By Alexandra Zendrian
January 9, 2012
NEW YORK (TheStreet) — For the consumer goods sector, 2012 will be about how some companies handle breaking apart and how they perform after they split.
Some of the breakups this year include Kraft Foods, Sara Lee and Ralcorp. Look for Ralcorp’s and Sara Lee’s breakups to be completed toward the beginning of 2012, with Kraft’s split taking place before the end of the year.
Investors seem to be searching for more pure plays in this sector rather than widely diversified companies, according to Scott Rostan, founder of Training the Street. The advantage for people who invest in these split-up companies is that they can hone in their focus on the markets and deal with less baggage.
In the case of Sara Lee, the split involves separating the North American retail and food service businesses, which include brands such as Jimmy Dean, Ball Park and Sara Lee itself, from the company’s international beverage and bakery business, which includes Senseo and Maison du Café. The North American food business had $4.1 billion in revenue in fiscal 2010; the international business reported $4.6 billion in the same time period.
The company’s inability to leverage its scale because several products were being sold to different consumers helped to necessitate Sara Lee’s split, explained Morningstar analyst Erin Lash.
Lash has an $18 fair value on the stock and three-star rating on the company. The average analyst target price for Sara Lee is $19.67 with the majority of the 14 analysts who cover it (eight) saying it’s a hold. TheStreet Ratings gives Sara Lee a B-; it is a buy with a price target of $24.10. Shares of Sara Lee increased 8% in 2011.
Ralcorp will be spinning out its Post cereal business; the move is expected to be completed by the end of January. In this deal, Ralcorp will get about $900 million from Post. Ralcorp has incurred about $2.8 million in costs trying to separate out Post, the company said in its fourth-quarter earnings. Sales volumes of almost all of the Post brands were down in the fourth quarter except Great Grains, which had an increase of 26%. These cereals had $232.8 million in net sales volume in the fourth quarter, a 2% reduction.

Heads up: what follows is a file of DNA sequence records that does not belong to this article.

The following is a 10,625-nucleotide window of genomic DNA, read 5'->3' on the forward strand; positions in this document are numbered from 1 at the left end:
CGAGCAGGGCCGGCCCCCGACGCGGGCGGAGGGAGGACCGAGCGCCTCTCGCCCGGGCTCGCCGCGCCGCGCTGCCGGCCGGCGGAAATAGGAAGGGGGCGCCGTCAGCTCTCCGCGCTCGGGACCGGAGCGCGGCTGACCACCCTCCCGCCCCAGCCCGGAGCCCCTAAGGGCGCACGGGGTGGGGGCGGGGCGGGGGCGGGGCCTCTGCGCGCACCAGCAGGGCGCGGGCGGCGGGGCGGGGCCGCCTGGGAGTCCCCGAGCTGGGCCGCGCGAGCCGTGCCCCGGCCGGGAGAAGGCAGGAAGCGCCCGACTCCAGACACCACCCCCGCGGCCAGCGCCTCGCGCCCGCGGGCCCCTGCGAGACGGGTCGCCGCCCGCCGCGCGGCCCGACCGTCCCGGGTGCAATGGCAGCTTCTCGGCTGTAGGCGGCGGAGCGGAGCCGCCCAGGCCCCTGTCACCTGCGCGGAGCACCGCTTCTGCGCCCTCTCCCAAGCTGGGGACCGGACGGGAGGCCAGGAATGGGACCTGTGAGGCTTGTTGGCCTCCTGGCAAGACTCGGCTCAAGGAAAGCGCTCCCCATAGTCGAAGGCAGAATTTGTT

Ralcorp got a takeover offer of $94 a share in 2011 from Omaha-based food company ConAgra for a , but the bid was withdrawn.
Janney Capital Markets analyst Jonathan Feeney gave some input in a recent report as to why Ralcorp might have not liked the deal.
“While some questions linger regarding the rationale in turning down ConAgra’s (CAG-BUY) $94 bid, it is clear that ConAgra’s advance was timed to take advantage of a historically low valuation for RAHshares that appears largely tied to misexecution on Post,” Feeney wrote.
In part because of Ralcorp’s plentiful private label deal pipeline, which includes 50 potential targets with a total of $10 billion in sales, Feeney said he considers Ralcorp’s fair value to be $87. Morningstar’s Lash has a three-star rating on the company and a $77 fair value on the stock. The average analyst price target for Ralcorp shares is $87.38. The highest number of analysts (five) consider the stock a hold, while four consider it a strong buy and three a buy. Shares of Ralcorp increased about 31% in 2011. TheStreet Ratings has a hold rating on the stock with a C+ grade.
Kraft will be splitting into a global snacks firm and North American grocery company, which is projected to happen before the close of 2012. Kraft CEO Irene Rosenfeld will head up the global snacks company, which includes brands such as Oreo and Nabisco and is anticipated to generate $32 billion in annual revenue. Kraft’s Executive Vice President W. Anthony Vernon will lead the grocery company with brands such as Oscar Mayer and Philadelphia cream cheese. This company is slated to have $16 billion in annual revenue.
Morningstar’s Lash said she considers Kraft’s move to split to be “value enhancing.” She rates the company at three stars with a $39 fair value. The average analyst price target is $39.41; eight of the 19 analysts covering the stock categorized it a strong buy. Six analysts rate it a buy and five call it a hold. TheStreet Ratings gives Kraft an A+ and considers the stock a buy with a price target of $42.47. Kraft shares increased almost 19% in 2011.